`Expensive healthcare pushing Indians into poverty`
New Delhi: Rising cost of diagnosis, medicines and hospitalisation will push millions of Indians below the poverty line, an official of the World Health Organisation (WHO) said Tuesday.
According to WHO regional advisor Kathleen A. Halloway, a majority of Indians spend around 70 percent of their income on medicines and healthcare, compared to 30-40 percent in other Asian countries like Sri Lanka.
"The problem is that they still suffer from the infected diseases in the absence of best quality of drugs and healthcare facilities. Due to out-of-pocket spending of their income in medicines and healthcare services, about 3.2 percent of India`s population will fall below the poverty line (BPL)," Halloway said at a conference organised by the Delhi Society for Promotion of Rational Use of Drugs (DSPRUD) and WHO here.
According to a survey by the Indian Institute of Population Sciences and WHO in six states, more than 40 percent of low-income families in India have to borrow money from outside the family to meet their healthcare costs.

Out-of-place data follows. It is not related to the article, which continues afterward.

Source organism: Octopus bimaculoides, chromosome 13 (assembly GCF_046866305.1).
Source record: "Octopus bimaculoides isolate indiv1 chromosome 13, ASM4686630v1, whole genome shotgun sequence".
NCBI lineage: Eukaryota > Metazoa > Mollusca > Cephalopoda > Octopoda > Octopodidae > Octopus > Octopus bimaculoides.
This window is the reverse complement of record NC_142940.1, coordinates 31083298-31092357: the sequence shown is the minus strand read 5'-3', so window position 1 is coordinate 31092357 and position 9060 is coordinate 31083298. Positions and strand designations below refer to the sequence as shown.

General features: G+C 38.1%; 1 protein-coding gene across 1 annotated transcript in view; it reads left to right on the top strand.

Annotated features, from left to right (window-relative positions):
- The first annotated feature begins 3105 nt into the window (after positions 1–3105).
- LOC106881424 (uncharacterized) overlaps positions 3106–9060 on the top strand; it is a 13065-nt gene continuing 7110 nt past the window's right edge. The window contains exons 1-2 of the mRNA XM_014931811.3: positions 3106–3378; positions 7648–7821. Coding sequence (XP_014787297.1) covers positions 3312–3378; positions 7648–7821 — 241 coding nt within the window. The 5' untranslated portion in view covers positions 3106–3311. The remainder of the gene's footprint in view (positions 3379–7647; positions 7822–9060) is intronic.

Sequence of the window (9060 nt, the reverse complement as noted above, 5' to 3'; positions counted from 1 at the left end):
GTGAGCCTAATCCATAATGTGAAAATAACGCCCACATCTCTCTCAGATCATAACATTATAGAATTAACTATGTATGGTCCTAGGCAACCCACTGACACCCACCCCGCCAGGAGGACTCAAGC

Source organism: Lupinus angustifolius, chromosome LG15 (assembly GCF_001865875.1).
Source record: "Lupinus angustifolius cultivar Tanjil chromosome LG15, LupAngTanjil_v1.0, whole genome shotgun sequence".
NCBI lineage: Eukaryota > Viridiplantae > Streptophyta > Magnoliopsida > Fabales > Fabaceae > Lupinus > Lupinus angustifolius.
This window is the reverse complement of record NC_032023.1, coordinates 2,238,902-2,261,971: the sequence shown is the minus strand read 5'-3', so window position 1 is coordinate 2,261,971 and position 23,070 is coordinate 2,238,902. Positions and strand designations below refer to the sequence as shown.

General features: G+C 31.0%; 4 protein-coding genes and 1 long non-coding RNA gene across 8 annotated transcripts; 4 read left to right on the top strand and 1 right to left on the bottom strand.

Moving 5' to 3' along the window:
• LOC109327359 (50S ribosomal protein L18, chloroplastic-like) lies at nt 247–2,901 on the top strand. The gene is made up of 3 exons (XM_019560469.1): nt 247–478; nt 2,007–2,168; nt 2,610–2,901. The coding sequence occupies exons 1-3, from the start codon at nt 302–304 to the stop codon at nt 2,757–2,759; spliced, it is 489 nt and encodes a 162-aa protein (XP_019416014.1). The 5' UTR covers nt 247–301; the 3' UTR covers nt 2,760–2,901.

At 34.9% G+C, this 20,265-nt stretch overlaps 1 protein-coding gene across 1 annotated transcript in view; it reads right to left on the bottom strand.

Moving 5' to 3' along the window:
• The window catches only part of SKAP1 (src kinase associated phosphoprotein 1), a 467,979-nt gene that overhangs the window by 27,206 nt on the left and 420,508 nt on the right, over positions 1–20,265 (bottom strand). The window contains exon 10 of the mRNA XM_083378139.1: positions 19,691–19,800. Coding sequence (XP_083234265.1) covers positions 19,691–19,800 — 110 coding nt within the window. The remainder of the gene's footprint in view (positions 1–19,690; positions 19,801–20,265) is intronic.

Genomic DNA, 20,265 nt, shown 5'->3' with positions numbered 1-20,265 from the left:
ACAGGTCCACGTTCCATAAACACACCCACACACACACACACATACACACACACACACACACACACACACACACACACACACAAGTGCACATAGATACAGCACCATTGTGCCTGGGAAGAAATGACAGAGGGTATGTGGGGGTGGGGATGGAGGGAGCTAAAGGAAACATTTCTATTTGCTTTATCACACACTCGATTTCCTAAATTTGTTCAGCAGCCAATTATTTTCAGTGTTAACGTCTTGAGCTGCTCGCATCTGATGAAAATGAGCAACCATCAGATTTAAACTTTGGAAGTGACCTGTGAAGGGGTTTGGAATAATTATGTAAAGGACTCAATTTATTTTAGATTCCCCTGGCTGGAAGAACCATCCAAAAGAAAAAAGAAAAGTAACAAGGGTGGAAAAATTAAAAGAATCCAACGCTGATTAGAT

The study found that 16 percent families had been pushed below the poverty line by this trend.
While spending has been soaring, experts said the issue of poor quality healthcare remains neglected.
"MCI (Medical Council of India) has received many complaints on the side-effects of drugs prescribed by doctors. Since there is less awareness among rural community about the medical council, majority of complaints received are from cities only," said MCI secretary Sangeeta Sharma.
Public hospitals in the country have grievance redressal committees in place, but not many people know about approaching the MCI, Sharma added.
More from India
More from World
More from Sports
More from Entertaiment
- Planning to visit Rishikesh this summer? Here's how you can reach there!
- Rio Olympics 2016: Sushil Kumar vs Narsingh Yadav - HC likely to take final call today
- Korean Air evacuates plane at Japan's Haneda airport after engine smoke
- Google beats Oracle in $9 billion Android trial
- Google triumphs over Oracle in copyright case